Soul requirement

By Charles Milhauser

Editor’s note: This column is reprinted, with a few updates, from spring 1996.

Over 50 years ago Cornell abolished required chapel, a daily weekday assembly as old as the college and seemingly as eternal or, depending on one’s point of view, as infernal as homework and final exams. Daily attendance was a graduation requirement and roll was taken by faculty or student monitors. There was no chapel on weekends, but students were expected to attend Sunday services at a local church.

In 1853 the school day began with chapel at 5:30 a.m. and ended with another chapel at 4:30 p.m. The afternoon religious service was soon dropped because of student protests, but 9:45 to 10:05 morning chapel continued until the end of the 1956–57 academic year when it was replaced by the Assembly Merit Program (AMP) and held from 11 to noon, Tuesday and Thursday. Tuesday-Thursday chapels thus became two of many options under AMP, which required attendance at a prescribed number of events every semester, chosen from day, evening, and weekend offerings. From 1964 to 1970 “chapel” was used for lectures relative to the Sophomore-Junior Humanities Program. Both programs ended in 1970. Chapel was then reinvented as Thursday Convocation and attendance became voluntary. The faculty preempted the Tuesday hour for its meetings.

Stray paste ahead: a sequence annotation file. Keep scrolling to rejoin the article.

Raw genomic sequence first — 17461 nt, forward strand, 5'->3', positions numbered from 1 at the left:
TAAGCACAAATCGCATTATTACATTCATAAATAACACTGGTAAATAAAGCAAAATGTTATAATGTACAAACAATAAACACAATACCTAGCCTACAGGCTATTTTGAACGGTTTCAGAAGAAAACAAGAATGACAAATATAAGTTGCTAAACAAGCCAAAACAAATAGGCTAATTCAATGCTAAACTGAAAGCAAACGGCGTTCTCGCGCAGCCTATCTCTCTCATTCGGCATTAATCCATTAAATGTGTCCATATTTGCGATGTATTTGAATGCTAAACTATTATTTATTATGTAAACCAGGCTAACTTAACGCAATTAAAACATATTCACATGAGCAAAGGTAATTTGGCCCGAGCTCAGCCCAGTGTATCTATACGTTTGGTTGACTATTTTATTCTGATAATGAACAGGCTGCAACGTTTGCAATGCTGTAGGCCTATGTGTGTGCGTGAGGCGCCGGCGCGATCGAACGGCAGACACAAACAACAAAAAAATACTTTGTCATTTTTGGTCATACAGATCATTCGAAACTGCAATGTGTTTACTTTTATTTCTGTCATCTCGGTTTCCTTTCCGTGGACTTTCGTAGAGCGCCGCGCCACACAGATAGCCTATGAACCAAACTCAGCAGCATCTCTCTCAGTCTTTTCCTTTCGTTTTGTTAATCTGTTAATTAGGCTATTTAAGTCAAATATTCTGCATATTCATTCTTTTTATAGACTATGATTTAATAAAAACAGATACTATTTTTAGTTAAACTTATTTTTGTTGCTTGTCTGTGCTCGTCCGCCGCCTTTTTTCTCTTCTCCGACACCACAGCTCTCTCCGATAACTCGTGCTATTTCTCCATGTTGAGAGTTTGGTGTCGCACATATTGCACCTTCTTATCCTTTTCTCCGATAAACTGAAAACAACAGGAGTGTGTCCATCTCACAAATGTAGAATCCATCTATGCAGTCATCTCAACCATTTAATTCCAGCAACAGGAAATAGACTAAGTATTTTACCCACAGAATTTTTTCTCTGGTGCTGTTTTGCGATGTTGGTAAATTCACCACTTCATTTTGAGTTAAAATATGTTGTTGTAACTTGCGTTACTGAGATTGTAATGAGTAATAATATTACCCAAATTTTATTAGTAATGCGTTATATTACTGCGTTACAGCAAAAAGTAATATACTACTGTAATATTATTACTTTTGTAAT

In the 19th century chapels were religious services that included daily announcements and inspirational addresses by the president, faculty, clergy, missionaries, and lay persons billed as “educators.” After 1914 students heard public figures, journalists, explorers, and people in literature and the arts. There were also theatrical and musical performances, puppet shows, pep rallies, student government elections, Mortar Board tappings, and talent shows.

Bored or mischievous students occasionally tossed hymn books out the windows and once disrupted the service by firing a cannon in the basement of King Chapel. Cornellians slid down ropes from the ceiling, put sneezing powder on the pews (chapel had to be dismissed), set alarm clocks to ring while a vulnerable visitor was speaking, rolled croquet balls down the balcony steps, and let loose chickens and piglets. Once a year the first-years, who sat in the balcony, exchanged places with the seniors on the main floor. One time an almost invisible wire was strung across the seats by upperclass physics majors, who waited until the frosh were in their glory and then “electrified” them.

Because the entire student body and faculty assembled once a day, they developed a sense of community unknown today. Everyone heard the announcements, witnessed the goings on, understood the gossip, could explore with classmates and teachers the ideas presented, and shared emotional or aesthetic moments.